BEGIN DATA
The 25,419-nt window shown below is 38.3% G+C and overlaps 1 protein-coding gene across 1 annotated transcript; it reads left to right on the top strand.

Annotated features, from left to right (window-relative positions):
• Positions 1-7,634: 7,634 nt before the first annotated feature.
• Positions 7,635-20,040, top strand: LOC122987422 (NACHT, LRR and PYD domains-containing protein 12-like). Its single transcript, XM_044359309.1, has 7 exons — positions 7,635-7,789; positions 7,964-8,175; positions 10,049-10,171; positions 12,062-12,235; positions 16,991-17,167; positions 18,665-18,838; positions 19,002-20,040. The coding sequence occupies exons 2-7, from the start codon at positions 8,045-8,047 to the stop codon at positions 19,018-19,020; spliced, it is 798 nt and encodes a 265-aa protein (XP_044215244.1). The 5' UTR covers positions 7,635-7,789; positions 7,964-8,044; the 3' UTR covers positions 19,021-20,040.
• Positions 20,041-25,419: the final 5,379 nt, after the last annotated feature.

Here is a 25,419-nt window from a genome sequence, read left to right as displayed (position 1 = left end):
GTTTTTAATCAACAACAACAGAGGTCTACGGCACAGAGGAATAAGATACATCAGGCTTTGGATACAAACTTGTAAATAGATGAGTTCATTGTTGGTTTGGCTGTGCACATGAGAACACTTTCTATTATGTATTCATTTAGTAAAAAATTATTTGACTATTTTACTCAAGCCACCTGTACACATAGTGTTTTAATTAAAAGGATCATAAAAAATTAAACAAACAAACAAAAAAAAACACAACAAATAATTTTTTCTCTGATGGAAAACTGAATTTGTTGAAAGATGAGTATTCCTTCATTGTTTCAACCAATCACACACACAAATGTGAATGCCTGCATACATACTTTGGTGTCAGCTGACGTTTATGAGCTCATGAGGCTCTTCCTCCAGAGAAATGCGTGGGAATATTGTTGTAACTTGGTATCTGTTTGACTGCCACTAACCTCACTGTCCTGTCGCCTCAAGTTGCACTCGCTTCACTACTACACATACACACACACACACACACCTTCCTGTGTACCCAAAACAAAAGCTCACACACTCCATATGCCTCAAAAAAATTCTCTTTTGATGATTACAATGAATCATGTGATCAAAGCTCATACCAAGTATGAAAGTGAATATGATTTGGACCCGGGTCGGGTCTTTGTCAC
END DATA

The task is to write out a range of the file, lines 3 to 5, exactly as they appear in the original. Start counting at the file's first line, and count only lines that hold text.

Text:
• Positions 1-7,634: 7,634 nt before the first annotated feature.
• Positions 7,635-20,040, top strand: LOC122987422 (NACHT, LRR and PYD domains-containing protein 12-like). Its single transcript, XM_044359309.1, has 7 exons — positions 7,635-7,789; positions 7,964-8,175; positions 10,049-10,171; positions 12,062-12,235; positions 16,991-17,167; positions 18,665-18,838; positions 19,002-20,040. The coding sequence occupies exons 2-7, from the start codon at positions 8,045-8,047 to the stop codon at positions 19,018-19,020; spliced, it is 798 nt and encodes a 265-aa protein (XP_044215244.1). The 5' UTR covers positions 7,635-7,789; positions 7,964-8,044; the 3' UTR covers positions 19,021-20,040.
• Positions 20,041-25,419: the final 5,379 nt, after the last annotated feature.